Interview with Paul Masurel
CEO, Quickwit - Append-only data search backend.
What is Quickwit and why did you build it?
Quickwit is a search engine that specializes in so-called “append-only” data. This includes application logs, system logs, user action logs… but also emails, chats, and audit trails of all kinds.
We observed some frustration from users indexing logs in Elasticsearch. The two common complaints we heard were how difficult and time-consuming it is to manage a cluster, and how costly it can be.
Generally Elasticsearch’s architecture is a good one-size-fits-all solution to search, but it is not really tailored for logs.
In many ways, log search can be quite extreme. It involves a large amount of data, but generates comparatively few queries. Most of the CPU is spent indexing not searching, and a given cluster has a lot of indexes with varying sizes.
We saw in these specificities an opportunity for a much better solution.
One big difference for instance, is that we store our data on Amazon S3 (or any other object storage). This is already both a huge cost improvement and a great reassurance. S3 offers 99.999999999% (that’s eleven 9’s) for $25 per TB / month.
Another big difference is the replication scheme. Elasticsearch replicates documents and builds its index separately on different replicas. In log search use case, the CPU time is mostly spent in indexing so this is quite wasteful. In comparison, Quickwit indexes your documents once and leaves it to the object storage to replicate the index.
Also, Quickwit is implemented in Rust. The core engine is tantivy, a Rust search engine library that I maintain, which is about two times faster than Lucene in both indexing and search.
What does a “day in the life” look like for you?
I wake up at 7:30 am or whenever my daughter wakes me up. I have breakfast with my 4 year-old daughter and get her ready for pre-school until 9:00 am. I then go to work in a co-working cafe near home, because it’s easier for me to focus in a different environment
Quickwit is a remote-first company. I live in Japan and the rest of the team lives in different parts of the world. As a result, I usually enjoy the comfort of having a solid four hours every day where I don’t have any meetings. My afternoon on the other hand can pack several meetings with the team, prospects, or engineer candidates.
What is the team structure around Quickwit?
We are still at an early stage. Quickwit is a team of five engineers, and a marketing intern who just joined.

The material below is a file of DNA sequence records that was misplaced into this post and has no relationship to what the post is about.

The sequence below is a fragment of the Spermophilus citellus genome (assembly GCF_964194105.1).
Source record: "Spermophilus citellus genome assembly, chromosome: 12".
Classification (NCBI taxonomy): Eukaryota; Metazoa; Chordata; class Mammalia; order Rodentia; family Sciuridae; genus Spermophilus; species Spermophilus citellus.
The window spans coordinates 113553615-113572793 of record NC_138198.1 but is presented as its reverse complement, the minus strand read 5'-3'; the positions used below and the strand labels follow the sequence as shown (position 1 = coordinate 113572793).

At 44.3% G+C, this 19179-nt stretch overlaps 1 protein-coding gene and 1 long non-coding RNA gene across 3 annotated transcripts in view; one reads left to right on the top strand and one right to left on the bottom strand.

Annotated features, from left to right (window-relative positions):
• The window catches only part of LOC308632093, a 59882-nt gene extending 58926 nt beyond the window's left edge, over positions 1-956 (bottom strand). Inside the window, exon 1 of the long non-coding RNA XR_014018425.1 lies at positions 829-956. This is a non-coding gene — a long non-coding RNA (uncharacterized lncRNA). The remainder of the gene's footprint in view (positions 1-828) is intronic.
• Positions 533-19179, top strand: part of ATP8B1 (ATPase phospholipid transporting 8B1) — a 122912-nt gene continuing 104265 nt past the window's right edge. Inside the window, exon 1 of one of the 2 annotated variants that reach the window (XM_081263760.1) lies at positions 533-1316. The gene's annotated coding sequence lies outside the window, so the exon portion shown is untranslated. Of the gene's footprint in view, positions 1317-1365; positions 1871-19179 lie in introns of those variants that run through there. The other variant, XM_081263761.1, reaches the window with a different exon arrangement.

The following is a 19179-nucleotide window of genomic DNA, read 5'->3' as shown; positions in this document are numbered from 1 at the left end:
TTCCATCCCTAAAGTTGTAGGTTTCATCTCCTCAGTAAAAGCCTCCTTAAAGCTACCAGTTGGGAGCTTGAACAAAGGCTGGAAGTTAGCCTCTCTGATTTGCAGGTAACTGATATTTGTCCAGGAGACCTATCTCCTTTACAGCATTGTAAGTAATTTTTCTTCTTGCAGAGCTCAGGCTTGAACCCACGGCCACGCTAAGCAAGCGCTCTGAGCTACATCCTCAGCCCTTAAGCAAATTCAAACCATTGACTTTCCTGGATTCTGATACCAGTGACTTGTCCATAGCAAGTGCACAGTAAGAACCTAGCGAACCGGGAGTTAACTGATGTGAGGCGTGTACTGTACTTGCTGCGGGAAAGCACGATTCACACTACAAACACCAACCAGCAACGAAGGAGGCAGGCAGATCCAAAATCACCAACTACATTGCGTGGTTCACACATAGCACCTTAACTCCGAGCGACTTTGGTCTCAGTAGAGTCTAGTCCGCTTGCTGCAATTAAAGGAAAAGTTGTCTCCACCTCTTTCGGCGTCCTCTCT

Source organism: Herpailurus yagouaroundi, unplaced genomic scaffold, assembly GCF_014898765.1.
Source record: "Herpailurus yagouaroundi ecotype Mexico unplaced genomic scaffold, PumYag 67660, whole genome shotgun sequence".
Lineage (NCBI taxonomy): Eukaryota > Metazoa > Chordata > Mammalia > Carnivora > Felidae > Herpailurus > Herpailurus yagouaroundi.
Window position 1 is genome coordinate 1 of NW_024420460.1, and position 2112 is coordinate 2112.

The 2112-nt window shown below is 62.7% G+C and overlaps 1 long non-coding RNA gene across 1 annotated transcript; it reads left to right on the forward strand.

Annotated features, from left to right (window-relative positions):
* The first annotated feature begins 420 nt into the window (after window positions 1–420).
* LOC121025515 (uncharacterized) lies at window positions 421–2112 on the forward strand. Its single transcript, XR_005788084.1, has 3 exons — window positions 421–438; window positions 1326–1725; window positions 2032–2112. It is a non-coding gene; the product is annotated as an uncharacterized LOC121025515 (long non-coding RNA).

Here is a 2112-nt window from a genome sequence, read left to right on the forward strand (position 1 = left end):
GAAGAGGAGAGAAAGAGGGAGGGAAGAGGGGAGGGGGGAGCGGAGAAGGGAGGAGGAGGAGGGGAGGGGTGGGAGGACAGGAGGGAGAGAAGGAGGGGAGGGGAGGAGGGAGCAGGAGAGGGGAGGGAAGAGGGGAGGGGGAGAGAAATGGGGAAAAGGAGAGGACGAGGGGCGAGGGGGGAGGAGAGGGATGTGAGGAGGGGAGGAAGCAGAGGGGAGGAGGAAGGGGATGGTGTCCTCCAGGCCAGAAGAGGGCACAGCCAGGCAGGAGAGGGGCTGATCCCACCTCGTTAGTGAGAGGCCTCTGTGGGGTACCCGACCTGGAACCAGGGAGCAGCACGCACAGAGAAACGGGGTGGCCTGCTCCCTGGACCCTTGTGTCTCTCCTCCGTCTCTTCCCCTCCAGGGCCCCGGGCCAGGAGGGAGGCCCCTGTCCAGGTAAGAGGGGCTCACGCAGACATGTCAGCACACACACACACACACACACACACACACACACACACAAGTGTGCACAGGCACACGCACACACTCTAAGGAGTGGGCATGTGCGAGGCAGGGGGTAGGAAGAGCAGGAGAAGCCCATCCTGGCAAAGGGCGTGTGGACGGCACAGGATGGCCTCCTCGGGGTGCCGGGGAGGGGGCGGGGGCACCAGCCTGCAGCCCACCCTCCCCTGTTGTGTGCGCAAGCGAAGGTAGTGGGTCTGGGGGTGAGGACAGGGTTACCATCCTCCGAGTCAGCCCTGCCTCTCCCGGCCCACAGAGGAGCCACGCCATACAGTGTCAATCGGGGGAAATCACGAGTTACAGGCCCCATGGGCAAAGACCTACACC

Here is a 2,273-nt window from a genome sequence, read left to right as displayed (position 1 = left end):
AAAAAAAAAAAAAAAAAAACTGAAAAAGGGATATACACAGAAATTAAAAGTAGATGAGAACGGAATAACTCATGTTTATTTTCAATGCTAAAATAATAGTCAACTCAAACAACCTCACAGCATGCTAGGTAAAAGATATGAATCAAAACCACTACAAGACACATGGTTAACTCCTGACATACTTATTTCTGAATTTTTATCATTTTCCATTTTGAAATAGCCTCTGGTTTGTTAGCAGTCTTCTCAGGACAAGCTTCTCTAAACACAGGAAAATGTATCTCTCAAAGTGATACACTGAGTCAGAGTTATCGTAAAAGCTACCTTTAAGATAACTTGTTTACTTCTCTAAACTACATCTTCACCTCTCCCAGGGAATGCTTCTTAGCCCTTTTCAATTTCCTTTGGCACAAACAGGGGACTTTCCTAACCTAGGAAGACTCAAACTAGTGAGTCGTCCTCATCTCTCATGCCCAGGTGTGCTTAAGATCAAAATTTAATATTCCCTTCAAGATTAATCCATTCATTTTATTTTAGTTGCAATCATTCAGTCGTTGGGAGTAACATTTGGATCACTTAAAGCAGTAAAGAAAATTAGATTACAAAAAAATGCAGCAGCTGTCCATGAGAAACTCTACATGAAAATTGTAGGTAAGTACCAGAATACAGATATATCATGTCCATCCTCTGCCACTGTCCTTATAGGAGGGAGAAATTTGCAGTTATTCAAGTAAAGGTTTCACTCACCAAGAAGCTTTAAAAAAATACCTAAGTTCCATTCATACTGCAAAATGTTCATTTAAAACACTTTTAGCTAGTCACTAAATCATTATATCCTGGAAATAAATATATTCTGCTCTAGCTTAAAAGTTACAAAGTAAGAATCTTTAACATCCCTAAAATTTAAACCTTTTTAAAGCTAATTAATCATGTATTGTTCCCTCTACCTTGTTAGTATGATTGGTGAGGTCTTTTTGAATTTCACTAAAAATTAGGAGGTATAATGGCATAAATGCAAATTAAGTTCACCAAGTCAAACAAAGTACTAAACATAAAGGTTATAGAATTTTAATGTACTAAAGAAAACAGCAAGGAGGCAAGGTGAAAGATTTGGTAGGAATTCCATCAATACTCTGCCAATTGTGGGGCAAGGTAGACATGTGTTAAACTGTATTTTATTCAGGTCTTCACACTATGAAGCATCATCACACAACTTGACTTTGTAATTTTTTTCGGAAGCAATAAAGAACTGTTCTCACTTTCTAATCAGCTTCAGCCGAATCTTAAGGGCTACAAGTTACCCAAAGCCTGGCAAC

How did you first get into software development?
I was born in 1982. When I was a kid we had a computer at home, which was very rare at the time. There was no internet and having a PC at home did not have much use apart from playing video games.
One day, I taught myself QBasic out of boredom. It was a popular entry point to programming at that time. I recall that my first program was something that was computing the tides using the rule of twelfths. It was silly, but I was too young to know about cosine.
What languages have you learned over time?
I first got a copy of Visual Basic, and I played a little bit with it, then I did some Perl. Later at school, we had some algorithm classes and learned Caml Light which I thought was a really nice language. It is a functional programming language.
What is the most interesting development challenge you’ve faced working on Quickwit?
I read a lot of source code and these days I’ve been interested in a Rust project called DataFusion. It is a dataframe library that supports SQL querying. It can read Parquet files. It is very modular and its creator -Andy Grove- even implemented a distributed column database on top of it called Ballista. We might at some point try to plug it with Quickwit.
What is it about Rust that makes it so good for this kind of problem?
If I compare Rust to C++, there are two very large benefits. One that is often discussed is memory safety. I used to be a C++ developer. Writing code, especially multithreaded, was very scary! Rust makes a huge class of bugs impossible thanks to its type system.
Rust also comes with a very nice package manager ecosystem called Cargo. Code-reuse and packaging is something that the C++ ecosystem is really lacking. Generally the Rust ecosystem has great tooling.
It is somewhat expected to hear Rust developers complain about Java. I actually like Java to some extent, and I think the JVM is a fantastic piece of technology. A search engine however, has a lot of CPU-bound operations. Doing optimization in Java is extremely hard. You end up having to write code that is not idiomatic Java, and have very little control over what code the JIT will emit. You also have to fight with garbage collection. Rust on the other hand doesn’t have any GC. I can look at the generated assembly code in a hotspot, and optimize my code in a nice deterministic way.
What is the most interesting tech tool are you playing around with at the moment?
I read a lot of source code and these days I’ve been interested in a Rust project called DataFusion. It is a dataframe library that supports SQL querying. It can read Parquet files. It is very modular and its creator - Andy Grove - even implemented a distributed column database on top of it called Ballista. We might at some point try to plug it with Quickwit.
Describe your computer hardware setup
Describe your computer software setup
Chat: Discord, Slack.
IDE: VS Code
Source control: Git and GitHub.
Describe your desk setup
I have an old Ikea desk and an Aeron chair.
Daytime or nighttime? Daytime.
Tea or coffee? Coffee.
Silence or music? Music.
What non-tech activities do you like to do?
I spend most of my free time playing with my daughter. I live in Japan and my wife is Japanese. It’s important for me to play a lot with my daughter, so she can learn French too :).
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